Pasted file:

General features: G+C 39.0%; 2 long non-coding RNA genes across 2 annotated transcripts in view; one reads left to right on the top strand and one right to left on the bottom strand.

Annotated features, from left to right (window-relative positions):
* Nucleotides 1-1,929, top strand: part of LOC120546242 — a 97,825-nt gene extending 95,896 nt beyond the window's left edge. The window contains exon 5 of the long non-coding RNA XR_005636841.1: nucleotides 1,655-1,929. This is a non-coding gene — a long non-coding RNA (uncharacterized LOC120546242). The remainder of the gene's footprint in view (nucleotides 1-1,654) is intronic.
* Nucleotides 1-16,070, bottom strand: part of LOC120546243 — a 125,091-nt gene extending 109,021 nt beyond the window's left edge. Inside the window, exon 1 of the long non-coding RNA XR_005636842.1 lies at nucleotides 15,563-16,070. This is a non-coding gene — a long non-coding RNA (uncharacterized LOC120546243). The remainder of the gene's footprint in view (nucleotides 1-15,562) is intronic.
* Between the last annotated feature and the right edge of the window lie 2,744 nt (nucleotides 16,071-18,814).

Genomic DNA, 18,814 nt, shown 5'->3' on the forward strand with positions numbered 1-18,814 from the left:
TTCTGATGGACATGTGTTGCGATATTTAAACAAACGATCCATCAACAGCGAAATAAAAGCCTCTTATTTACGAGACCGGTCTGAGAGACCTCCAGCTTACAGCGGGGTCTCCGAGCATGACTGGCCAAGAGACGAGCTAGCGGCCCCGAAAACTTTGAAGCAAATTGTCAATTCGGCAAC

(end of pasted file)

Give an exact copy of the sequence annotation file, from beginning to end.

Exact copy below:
General features: G+C 39.0%; 2 long non-coding RNA genes across 2 annotated transcripts in view; one reads left to right on the top strand and one right to left on the bottom strand.

Annotated features, from left to right (window-relative positions):
* Nucleotides 1-1,929, top strand: part of LOC120546242 — a 97,825-nt gene extending 95,896 nt beyond the window's left edge. The window contains exon 5 of the long non-coding RNA XR_005636841.1: nucleotides 1,655-1,929. This is a non-coding gene — a long non-coding RNA (uncharacterized LOC120546242). The remainder of the gene's footprint in view (nucleotides 1-1,654) is intronic.
* Nucleotides 1-16,070, bottom strand: part of LOC120546243 — a 125,091-nt gene extending 109,021 nt beyond the window's left edge. Inside the window, exon 1 of the long non-coding RNA XR_005636842.1 lies at nucleotides 15,563-16,070. This is a non-coding gene — a long non-coding RNA (uncharacterized LOC120546243). The remainder of the gene's footprint in view (nucleotides 1-15,562) is intronic.
* Between the last annotated feature and the right edge of the window lie 2,744 nt (nucleotides 16,071-18,814).

Genomic DNA, 18,814 nt, shown 5'->3' on the forward strand with positions numbered 1-18,814 from the left:
TTCTGATGGACATGTGTTGCGATATTTAAACAAACGATCCATCAACAGCGAAATAAAAGCCTCTTATTTACGAGACCGGTCTGAGAGACCTCCAGCTTACAGCGGGGTCTCCGAGCATGACTGGCCAAGAGACGAGCTAGCGGCCCCGAAAACTTTGAAGCAAATTGTCAATTCGGCAAC